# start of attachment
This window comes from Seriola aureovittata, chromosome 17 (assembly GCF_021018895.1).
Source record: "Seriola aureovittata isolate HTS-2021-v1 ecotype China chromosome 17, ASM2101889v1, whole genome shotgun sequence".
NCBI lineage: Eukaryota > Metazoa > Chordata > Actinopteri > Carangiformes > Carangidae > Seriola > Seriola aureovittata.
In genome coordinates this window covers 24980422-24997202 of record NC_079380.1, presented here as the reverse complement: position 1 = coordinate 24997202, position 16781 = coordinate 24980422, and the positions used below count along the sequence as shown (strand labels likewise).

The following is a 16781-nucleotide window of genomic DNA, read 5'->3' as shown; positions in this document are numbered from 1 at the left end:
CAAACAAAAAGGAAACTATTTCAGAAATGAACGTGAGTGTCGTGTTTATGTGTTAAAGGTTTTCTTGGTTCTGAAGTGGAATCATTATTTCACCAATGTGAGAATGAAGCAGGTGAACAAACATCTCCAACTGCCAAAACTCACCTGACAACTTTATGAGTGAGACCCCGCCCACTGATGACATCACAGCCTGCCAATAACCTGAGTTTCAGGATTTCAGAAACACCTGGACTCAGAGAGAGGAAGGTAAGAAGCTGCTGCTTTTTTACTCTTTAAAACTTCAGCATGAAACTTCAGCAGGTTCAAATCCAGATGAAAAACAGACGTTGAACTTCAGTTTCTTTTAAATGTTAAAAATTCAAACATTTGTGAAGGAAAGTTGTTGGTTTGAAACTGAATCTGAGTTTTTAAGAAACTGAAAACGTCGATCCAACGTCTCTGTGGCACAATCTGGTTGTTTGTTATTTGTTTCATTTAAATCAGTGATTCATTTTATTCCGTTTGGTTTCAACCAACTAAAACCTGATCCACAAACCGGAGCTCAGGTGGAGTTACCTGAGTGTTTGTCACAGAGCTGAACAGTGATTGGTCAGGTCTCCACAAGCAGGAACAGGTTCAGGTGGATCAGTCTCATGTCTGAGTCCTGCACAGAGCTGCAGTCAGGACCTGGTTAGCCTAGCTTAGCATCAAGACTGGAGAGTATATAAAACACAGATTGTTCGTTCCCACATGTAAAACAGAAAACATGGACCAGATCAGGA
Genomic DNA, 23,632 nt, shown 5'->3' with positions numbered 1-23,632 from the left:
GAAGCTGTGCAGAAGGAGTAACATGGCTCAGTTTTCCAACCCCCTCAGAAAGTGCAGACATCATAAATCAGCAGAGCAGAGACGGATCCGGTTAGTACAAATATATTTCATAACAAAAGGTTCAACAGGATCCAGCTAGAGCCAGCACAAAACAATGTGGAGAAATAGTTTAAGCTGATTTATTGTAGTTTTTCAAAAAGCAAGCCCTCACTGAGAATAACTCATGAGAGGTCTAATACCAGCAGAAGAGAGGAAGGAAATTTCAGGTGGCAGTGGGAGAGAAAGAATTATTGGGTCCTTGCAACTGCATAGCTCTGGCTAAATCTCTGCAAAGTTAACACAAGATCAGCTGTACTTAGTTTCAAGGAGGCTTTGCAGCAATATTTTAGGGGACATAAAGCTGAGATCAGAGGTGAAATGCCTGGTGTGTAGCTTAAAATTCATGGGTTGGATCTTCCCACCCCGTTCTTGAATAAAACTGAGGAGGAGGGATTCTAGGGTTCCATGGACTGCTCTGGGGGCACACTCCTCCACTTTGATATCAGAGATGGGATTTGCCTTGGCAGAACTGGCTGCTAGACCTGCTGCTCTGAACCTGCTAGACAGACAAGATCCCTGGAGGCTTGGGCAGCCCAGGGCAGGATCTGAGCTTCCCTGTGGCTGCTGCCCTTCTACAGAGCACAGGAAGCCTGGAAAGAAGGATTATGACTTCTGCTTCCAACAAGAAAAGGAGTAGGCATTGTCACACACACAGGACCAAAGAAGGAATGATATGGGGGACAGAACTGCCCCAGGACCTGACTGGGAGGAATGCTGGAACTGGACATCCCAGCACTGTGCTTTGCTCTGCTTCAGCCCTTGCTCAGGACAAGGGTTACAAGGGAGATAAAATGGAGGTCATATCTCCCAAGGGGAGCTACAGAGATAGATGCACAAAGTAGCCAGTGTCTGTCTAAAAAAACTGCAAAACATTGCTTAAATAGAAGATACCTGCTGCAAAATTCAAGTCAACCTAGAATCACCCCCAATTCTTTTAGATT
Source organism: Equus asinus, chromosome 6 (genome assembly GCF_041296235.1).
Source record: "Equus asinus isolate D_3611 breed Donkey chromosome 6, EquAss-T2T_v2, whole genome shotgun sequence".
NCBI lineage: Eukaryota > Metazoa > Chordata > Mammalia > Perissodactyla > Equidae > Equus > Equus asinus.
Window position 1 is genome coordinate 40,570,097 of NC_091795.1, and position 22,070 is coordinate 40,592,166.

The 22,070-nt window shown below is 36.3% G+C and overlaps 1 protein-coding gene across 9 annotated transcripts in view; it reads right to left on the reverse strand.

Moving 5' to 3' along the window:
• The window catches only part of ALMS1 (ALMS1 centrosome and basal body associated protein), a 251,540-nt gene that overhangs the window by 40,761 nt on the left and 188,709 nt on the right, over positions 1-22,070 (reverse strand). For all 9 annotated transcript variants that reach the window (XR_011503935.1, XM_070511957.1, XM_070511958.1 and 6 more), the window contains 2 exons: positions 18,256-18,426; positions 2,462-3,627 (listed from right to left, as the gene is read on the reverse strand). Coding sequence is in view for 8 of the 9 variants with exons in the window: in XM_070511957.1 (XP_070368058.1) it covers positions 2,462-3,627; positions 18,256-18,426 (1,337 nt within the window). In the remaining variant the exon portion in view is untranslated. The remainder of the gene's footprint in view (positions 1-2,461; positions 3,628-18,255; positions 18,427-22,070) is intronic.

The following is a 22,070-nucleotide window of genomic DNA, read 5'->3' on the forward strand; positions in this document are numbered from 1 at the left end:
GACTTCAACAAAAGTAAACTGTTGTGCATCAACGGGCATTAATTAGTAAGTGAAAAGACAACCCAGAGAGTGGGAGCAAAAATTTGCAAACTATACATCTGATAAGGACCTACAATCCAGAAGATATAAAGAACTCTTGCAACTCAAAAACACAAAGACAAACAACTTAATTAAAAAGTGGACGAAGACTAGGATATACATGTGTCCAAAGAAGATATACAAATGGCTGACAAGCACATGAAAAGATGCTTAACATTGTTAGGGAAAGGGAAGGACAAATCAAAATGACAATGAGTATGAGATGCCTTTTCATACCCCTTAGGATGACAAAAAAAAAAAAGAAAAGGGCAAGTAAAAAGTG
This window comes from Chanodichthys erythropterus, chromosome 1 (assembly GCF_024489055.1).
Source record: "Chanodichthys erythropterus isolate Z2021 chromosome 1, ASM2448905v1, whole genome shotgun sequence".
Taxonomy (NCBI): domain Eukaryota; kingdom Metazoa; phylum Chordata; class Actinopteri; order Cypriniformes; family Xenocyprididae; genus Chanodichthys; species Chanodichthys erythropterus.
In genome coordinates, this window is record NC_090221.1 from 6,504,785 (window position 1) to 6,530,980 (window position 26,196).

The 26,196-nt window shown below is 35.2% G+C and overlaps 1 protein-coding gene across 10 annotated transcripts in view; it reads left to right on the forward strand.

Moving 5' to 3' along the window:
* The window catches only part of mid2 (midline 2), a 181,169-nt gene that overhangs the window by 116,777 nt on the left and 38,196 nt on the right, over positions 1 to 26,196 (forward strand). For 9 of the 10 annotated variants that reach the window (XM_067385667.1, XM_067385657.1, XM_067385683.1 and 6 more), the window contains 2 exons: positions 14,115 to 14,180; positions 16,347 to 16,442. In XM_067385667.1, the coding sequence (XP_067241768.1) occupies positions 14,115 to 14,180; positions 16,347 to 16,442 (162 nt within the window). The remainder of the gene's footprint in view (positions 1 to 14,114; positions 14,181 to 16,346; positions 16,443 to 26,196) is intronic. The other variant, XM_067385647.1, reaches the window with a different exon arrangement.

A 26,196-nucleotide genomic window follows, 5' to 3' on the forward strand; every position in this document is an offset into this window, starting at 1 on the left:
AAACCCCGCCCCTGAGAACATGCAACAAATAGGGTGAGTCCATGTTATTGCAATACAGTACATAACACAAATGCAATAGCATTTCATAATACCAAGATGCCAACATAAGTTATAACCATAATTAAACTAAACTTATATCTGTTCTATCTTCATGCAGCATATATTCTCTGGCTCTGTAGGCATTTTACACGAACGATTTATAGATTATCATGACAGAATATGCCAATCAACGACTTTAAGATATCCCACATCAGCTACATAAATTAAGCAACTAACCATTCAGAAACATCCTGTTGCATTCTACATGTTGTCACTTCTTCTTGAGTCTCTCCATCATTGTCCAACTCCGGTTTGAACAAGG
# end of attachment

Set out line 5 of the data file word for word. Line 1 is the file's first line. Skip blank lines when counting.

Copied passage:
The following is a 16781-nucleotide window of genomic DNA, read 5'->3' as shown; positions in this document are numbered from 1 at the left end: